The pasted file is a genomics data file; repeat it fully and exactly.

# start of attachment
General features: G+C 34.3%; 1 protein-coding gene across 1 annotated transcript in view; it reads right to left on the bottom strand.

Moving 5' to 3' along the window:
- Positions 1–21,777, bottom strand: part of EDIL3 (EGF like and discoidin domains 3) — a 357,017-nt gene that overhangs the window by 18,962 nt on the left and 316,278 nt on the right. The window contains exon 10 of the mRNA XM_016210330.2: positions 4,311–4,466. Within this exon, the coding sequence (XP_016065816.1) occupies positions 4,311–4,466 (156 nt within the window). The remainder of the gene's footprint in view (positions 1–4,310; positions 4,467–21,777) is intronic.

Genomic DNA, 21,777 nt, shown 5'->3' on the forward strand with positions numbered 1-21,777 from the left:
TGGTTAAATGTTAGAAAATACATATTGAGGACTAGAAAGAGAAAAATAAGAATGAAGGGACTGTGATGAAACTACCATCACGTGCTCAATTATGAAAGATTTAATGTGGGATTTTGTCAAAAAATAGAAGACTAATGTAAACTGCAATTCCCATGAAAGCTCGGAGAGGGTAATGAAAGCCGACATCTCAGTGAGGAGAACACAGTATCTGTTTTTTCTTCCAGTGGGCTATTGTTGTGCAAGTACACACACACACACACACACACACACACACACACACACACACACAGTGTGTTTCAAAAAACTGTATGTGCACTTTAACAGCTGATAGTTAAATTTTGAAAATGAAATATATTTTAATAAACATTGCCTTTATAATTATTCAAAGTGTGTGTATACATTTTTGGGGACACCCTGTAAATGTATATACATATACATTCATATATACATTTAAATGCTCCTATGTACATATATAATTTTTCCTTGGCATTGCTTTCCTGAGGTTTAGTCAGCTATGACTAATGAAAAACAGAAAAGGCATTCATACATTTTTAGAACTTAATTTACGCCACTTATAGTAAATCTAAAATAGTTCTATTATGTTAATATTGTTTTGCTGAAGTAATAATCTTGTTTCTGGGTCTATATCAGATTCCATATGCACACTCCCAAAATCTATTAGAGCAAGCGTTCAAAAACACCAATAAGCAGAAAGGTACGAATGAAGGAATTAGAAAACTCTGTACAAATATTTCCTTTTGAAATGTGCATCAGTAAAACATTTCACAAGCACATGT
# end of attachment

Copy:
General features: G+C 34.3%; 1 protein-coding gene across 1 annotated transcript in view; it reads right to left on the bottom strand.

Moving 5' to 3' along the window:
- Positions 1–21,777, bottom strand: part of EDIL3 (EGF like and discoidin domains 3) — a 357,017-nt gene that overhangs the window by 18,962 nt on the left and 316,278 nt on the right. The window contains exon 10 of the mRNA XM_016210330.2: positions 4,311–4,466. Within this exon, the coding sequence (XP_016065816.1) occupies positions 4,311–4,466 (156 nt within the window). The remainder of the gene's footprint in view (positions 1–4,310; positions 4,467–21,777) is intronic.

Genomic DNA, 21,777 nt, shown 5'->3' on the forward strand with positions numbered 1-21,777 from the left:
TGGTTAAATGTTAGAAAATACATATTGAGGACTAGAAAGAGAAAAATAAGAATGAAGGGACTGTGATGAAACTACCATCACGTGCTCAATTATGAAAGATTTAATGTGGGATTTTGTCAAAAAATAGAAGACTAATGTAAACTGCAATTCCCATGAAAGCTCGGAGAGGGTAATGAAAGCCGACATCTCAGTGAGGAGAACACAGTATCTGTTTTTTCTTCCAGTGGGCTATTGTTGTGCAAGTACACACACACACACACACACACACACACACACACACACACACACAGTGTGTTTCAAAAAACTGTATGTGCACTTTAACAGCTGATAGTTAAATTTTGAAAATGAAATATATTTTAATAAACATTGCCTTTATAATTATTCAAAGTGTGTGTATACATTTTTGGGGACACCCTGTAAATGTATATACATATACATTCATATATACATTTAAATGCTCCTATGTACATATATAATTTTTCCTTGGCATTGCTTTCCTGAGGTTTAGTCAGCTATGACTAATGAAAAACAGAAAAGGCATTCATACATTTTTAGAACTTAATTTACGCCACTTATAGTAAATCTAAAATAGTTCTATTATGTTAATATTGTTTTGCTGAAGTAATAATCTTGTTTCTGGGTCTATATCAGATTCCATATGCACACTCCCAAAATCTATTAGAGCAAGCGTTCAAAAACACCAATAAGCAGAAAGGTACGAATGAAGGAATTAGAAAACTCTGTACAAATATTTCCTTTTGAAATGTGCATCAGTAAAACATTTCACAAGCACATGT